What are oldest non spear-polearms found in Europe?

Jan 2016
591
United States, MO
I am just curious as to the first evidence of polearm use in Europe. By polearm I mean a weapon with a large two handed shaft and a head which has more than one function. ie can cut and thrust, or hook and thrust. Something like a Dane Axe may qualify although they are not exactly renown for their ability to thrust.
 
Sep 2017
753
United States
Other than pikes (which don't fit your criteria), I think he's right with the Rhomphaia. As far as I know, multi-use polearms weren't really common until the High Middle Ages for various reasons.
 
Jan 2016
591
United States, MO
Other than pikes (which don't fit your criteria), I think he's right with the Rhomphaia. As far as I know, multi-use polearms weren't really common until the High Middle Ages for various reasons.
Would you say the popularity of spear and shield combo was a big factor in things like halberds not being used earlier?
 

At Each Kilometer

Ad Honorem
Sep 2012
3,925
Bulgaria
Yeah the rhomphaia looks pretty interesting. Does it have any connection to the Dacian falx?
I read that rhomphaia is a relative to the falx, but forged with not so curved blade in order to be used both as thrusting and slashing weapon. The pole of this polearm was shorter than the blade.
 

Matthew Amt

Ad Honorem
Jan 2015
2,958
MD, USA
Would you say the popularity of spear and shield combo was a big factor in things like halberds not being used earlier?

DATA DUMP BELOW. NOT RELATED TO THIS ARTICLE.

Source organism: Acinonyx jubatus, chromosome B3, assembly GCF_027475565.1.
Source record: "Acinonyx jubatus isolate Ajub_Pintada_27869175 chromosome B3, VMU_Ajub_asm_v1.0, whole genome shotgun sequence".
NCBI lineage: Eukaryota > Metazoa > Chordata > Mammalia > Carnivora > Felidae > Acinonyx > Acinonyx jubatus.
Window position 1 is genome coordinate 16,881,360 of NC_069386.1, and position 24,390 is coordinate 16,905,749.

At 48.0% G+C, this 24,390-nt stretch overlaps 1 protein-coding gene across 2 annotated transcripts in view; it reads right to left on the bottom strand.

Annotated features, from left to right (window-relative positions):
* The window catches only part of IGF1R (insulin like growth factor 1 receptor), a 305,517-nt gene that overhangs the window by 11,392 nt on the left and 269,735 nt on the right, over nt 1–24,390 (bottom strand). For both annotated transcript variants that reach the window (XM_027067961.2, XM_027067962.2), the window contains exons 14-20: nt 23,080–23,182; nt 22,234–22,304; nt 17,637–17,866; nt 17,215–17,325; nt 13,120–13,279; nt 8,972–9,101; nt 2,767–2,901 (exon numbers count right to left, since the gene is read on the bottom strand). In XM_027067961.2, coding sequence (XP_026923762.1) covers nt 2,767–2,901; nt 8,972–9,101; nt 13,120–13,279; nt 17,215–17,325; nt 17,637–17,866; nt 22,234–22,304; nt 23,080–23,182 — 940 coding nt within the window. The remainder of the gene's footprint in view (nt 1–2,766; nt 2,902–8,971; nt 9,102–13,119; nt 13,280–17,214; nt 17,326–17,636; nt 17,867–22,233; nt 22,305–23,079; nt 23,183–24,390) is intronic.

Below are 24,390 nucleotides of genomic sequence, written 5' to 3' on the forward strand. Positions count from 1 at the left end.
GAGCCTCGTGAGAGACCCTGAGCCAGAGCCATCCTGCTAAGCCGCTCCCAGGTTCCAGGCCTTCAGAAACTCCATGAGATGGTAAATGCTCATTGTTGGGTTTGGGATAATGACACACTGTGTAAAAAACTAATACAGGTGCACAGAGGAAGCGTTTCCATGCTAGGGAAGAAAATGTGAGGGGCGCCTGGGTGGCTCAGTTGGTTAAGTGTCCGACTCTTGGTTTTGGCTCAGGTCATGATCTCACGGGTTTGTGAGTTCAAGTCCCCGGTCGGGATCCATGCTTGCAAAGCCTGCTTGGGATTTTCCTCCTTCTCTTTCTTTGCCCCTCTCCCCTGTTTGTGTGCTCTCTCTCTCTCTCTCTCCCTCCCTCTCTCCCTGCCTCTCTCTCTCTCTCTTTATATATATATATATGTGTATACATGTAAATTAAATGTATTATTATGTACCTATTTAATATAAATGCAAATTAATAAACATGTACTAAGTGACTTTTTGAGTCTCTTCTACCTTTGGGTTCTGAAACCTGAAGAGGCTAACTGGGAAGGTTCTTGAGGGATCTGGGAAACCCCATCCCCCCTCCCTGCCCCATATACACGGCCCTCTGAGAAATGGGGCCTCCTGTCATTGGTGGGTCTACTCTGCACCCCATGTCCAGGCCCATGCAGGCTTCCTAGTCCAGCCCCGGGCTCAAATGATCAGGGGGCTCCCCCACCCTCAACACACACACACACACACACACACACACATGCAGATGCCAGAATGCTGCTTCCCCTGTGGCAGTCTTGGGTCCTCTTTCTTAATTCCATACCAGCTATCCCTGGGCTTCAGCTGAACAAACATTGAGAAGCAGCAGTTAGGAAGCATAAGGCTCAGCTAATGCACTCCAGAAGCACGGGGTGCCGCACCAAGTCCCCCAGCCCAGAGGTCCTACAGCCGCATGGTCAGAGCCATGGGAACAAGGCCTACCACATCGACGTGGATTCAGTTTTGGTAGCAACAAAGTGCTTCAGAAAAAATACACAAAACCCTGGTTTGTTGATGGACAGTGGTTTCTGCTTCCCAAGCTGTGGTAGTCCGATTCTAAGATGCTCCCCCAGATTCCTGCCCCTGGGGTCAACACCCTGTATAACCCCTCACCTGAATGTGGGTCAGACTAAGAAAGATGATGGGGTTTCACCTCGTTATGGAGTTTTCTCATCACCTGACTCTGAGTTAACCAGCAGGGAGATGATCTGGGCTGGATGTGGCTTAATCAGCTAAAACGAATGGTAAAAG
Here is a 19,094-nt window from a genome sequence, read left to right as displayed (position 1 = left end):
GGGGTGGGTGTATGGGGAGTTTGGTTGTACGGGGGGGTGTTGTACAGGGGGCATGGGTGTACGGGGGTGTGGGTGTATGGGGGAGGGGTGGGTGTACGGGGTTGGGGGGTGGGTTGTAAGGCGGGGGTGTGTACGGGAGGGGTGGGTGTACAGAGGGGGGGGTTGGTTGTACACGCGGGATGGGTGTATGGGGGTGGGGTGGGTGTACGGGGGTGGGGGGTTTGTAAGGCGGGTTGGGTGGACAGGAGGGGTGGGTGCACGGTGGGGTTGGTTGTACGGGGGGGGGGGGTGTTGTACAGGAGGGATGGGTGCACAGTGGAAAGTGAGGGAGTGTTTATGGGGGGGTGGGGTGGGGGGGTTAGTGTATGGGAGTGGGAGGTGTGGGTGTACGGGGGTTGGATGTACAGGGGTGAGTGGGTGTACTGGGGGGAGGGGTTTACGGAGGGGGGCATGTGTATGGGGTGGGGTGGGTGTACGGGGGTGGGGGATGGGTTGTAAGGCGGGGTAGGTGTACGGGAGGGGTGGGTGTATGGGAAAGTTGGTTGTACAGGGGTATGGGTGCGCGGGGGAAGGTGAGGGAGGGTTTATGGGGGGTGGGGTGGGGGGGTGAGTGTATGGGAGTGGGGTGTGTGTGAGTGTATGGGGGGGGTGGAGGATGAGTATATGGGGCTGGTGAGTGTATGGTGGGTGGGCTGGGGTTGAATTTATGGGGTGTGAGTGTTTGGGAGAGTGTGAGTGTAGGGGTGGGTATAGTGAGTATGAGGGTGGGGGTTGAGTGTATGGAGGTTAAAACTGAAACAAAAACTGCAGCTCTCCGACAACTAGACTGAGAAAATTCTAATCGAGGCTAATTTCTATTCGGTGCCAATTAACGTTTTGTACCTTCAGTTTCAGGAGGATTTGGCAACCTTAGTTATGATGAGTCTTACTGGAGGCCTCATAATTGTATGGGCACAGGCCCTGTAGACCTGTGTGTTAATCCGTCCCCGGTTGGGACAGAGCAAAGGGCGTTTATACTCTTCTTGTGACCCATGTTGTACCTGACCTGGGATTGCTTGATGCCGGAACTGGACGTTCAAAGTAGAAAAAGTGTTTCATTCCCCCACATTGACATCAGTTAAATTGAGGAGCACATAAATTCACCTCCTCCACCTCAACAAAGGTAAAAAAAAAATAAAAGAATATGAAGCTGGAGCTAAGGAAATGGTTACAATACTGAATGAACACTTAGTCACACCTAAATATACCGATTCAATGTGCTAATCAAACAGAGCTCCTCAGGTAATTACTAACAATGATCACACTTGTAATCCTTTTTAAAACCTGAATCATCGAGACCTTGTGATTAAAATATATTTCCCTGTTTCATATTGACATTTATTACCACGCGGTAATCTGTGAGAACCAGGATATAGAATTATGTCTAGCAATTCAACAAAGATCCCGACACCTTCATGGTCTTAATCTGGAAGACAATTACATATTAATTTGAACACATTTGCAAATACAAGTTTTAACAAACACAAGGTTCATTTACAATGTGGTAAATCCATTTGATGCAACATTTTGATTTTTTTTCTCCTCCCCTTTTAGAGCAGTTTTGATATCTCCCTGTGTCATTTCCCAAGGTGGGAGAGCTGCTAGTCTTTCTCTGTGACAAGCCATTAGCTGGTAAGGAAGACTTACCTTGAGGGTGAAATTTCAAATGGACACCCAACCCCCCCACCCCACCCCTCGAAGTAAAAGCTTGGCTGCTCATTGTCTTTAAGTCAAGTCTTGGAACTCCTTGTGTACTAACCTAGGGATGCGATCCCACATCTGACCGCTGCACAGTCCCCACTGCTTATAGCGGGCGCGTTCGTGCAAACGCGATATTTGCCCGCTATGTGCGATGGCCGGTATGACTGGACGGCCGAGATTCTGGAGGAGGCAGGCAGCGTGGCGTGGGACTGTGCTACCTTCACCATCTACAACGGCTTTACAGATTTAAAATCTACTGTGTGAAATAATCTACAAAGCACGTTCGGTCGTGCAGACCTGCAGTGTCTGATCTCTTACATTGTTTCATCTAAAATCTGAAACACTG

When the main protection was a shield, 2-handed weapons were less common, and those wielding them had to share protection from shieldmen. Once you get some kind of decent armor and helmets becoming common, such as good gambesons and kettle hats in the 13th century, shields aren't as necessary, and both hands can wield a weapon (starting with long spears or pikes). So it was munition armor that allowed wide use of polearms, and of course having more armor around meant that polearms were more necessary!

Matthew
 

Matthew Amt

Ad Honorem
Jan 2015
2,958
MD, USA
I read that rhomphaia is a relative to the falx, but forged with not so curved blade in order to be used both as thrusting and slashing weapon. The pole of this polearm was shorter than the blade.
A friend of mine describes the falx as a "dumbed-down" rhomphia. The rhomphia is an older weapon, and actuallly pretty sophisticated. It can be used like a sword or a polearm or a bayonet or whirly-martial-arts slicer/dicer. The falx is scary, no kidding, but you can swing it or maybe hook with it. Fewer options.

Matthew
 
Sep 2017
753
United States
Would you say the popularity of spear and shield combo was a big factor in things like halberds not being used earlier?
Like Matthew said, armor was a big factor. Good armor was around in ancient times, but it didn't cover nearly as much and wasn't as available. However, with decent armor, you could forgo the shield.

And, as he mentioned, the increase of armor increases the need for anti-armor weapons, which spears aren't good for at all. A polearm has a lot of force and head shapes that were better are delivering concussive force.
 

Dan Howard

Ad Honorem
Aug 2014
4,745
Australia
There are Mycenaean Greek (non-pike) polearms that date a thousand years earlier than the rhomphaia. There are Shang Chinese and Vedic Indian ones dating just as early. The most common seems to have been trident-shaped types.
 
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